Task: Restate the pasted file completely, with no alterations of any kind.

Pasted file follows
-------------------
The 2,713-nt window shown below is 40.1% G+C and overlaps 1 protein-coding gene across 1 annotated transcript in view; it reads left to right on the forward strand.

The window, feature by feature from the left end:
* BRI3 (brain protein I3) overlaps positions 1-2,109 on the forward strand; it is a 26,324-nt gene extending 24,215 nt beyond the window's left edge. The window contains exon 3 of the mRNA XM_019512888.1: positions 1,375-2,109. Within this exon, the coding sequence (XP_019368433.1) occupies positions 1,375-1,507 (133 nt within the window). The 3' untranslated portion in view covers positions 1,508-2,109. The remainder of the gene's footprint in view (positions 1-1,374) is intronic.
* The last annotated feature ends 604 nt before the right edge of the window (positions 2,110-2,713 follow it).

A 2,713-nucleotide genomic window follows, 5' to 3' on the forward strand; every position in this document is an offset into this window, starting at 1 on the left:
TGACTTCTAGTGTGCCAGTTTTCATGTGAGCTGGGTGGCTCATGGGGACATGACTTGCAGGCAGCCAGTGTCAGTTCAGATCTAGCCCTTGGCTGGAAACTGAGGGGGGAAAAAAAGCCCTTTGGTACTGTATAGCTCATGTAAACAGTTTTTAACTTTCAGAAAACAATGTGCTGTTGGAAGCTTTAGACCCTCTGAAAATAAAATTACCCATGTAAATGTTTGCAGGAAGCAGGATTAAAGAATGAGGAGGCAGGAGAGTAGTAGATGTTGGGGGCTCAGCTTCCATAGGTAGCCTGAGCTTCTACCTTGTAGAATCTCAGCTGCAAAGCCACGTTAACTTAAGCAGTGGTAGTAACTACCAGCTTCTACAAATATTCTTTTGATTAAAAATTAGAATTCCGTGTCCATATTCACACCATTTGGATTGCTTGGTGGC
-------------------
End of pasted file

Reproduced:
The 2,713-nt window shown below is 40.1% G+C and overlaps 1 protein-coding gene across 1 annotated transcript in view; it reads left to right on the forward strand.

The window, feature by feature from the left end:
* BRI3 (brain protein I3) overlaps positions 1-2,109 on the forward strand; it is a 26,324-nt gene extending 24,215 nt beyond the window's left edge. The window contains exon 3 of the mRNA XM_019512888.1: positions 1,375-2,109. Within this exon, the coding sequence (XP_019368433.1) occupies positions 1,375-1,507 (133 nt within the window). The 3' untranslated portion in view covers positions 1,508-2,109. The remainder of the gene's footprint in view (positions 1-1,374) is intronic.
* The last annotated feature ends 604 nt before the right edge of the window (positions 2,110-2,713 follow it).

A 2,713-nucleotide genomic window follows, 5' to 3' on the forward strand; every position in this document is an offset into this window, starting at 1 on the left:
TGACTTCTAGTGTGCCAGTTTTCATGTGAGCTGGGTGGCTCATGGGGACATGACTTGCAGGCAGCCAGTGTCAGTTCAGATCTAGCCCTTGGCTGGAAACTGAGGGGGGAAAAAAAGCCCTTTGGTACTGTATAGCTCATGTAAACAGTTTTTAACTTTCAGAAAACAATGTGCTGTTGGAAGCTTTAGACCCTCTGAAAATAAAATTACCCATGTAAATGTTTGCAGGAAGCAGGATTAAAGAATGAGGAGGCAGGAGAGTAGTAGATGTTGGGGGCTCAGCTTCCATAGGTAGCCTGAGCTTCTACCTTGTAGAATCTCAGCTGCAAAGCCACGTTAACTTAAGCAGTGGTAGTAACTACCAGCTTCTACAAATATTCTTTTGATTAAAAATTAGAATTCCGTGTCCATATTCACACCATTTGGATTGCTTGGTGGC